Kullback-Leibler divergence is described as a measure of “suprise” of a distribution given an expected distribution. For example, when the distributions are the same, then the KL-divergence is zero. When the distributions are dramatically different, the KL-divergence is large.

It is also used to calculate the extra number of bits required to describe a new distribution given another. For example, if the distributions are the same, then no extra bits are required to identify the new distribution. If the distributions are different, then many bits, potentially as many bits required to represent the whole new distribution, are required to identify the new distribution.

Below I present some practical examples to aid your understanding.

## Dependencies and Imports

Nothing special. It should work anywhere.

```
!pip install numpy matplotlib &2> /dev/null
# Import numpy and matplotlib
%matplotlib inline
import numpy as np
from matplotlib import pyplot as plt
```

## KL Divergence Implementation

First I implement the KL divergence metric in numpy. It is defined as:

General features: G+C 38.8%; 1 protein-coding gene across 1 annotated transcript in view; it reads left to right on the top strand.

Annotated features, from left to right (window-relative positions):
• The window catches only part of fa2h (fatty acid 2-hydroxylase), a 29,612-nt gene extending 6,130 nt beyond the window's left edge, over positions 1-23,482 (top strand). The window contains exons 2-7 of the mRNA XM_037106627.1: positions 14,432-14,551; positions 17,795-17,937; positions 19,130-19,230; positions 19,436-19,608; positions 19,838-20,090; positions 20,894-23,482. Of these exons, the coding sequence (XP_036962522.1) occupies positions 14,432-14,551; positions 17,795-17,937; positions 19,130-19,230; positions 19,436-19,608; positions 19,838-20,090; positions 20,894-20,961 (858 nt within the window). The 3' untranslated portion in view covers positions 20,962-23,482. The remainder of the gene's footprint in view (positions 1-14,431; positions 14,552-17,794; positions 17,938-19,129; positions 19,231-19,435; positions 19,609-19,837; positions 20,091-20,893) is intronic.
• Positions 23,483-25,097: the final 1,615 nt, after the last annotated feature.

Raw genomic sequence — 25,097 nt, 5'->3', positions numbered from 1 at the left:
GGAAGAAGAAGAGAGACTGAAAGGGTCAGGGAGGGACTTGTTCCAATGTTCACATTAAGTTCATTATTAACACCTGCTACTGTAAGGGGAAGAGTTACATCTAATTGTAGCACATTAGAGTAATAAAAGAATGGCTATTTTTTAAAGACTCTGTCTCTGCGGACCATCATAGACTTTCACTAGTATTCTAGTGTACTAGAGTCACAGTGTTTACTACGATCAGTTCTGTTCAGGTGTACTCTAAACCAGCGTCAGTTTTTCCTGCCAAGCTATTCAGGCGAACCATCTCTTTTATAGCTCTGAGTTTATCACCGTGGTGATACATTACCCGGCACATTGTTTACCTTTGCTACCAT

$$ D_{KL}(P \mid \mid Q) = \sum_{x \in \mathcal{X}} P(x) \operatorname*{log} \bigg( \frac{P(x)}{Q(x)} \bigg) $$

Note that in the implementation below I have to prevent zeros in the denominator (to prevent nans) and infinities in the sum.

```
def kld(p: np.ndarray, q: np.ndarray) -> float:
"""Kullback-Leibler divergence D(P || Q) for discrete distributions
Parameters
----------
p, q : array-like, dtype=float, shape=n
Discrete probability distributions.
"""
relative_entropy = p * np.log2(p / q, where=p != 0)
return np.sum(relative_entropy, where=np.isfinite(relative_entropy))
```

## Experiment 1

In the first experiment I consider flips of a coin. KL divergence is a measure of how different distributions are. So first, as a sanity check, I simulate two fair coin flips. We will calculate the KL divergence and check that it is zero.

Then I simulate a biased coin that is weighted towards landing on tails (denoted by 1).

```
x = np.array([0,1]) # Fair coin flips
f_x = lambda: np.random.choice(x) # Simulation function
x_b = np.array([0,1,1,1]) # Unfair coin flips
f_x_b = lambda: np.random.choice(x_b) # Simulation function
trials_fair_0 = []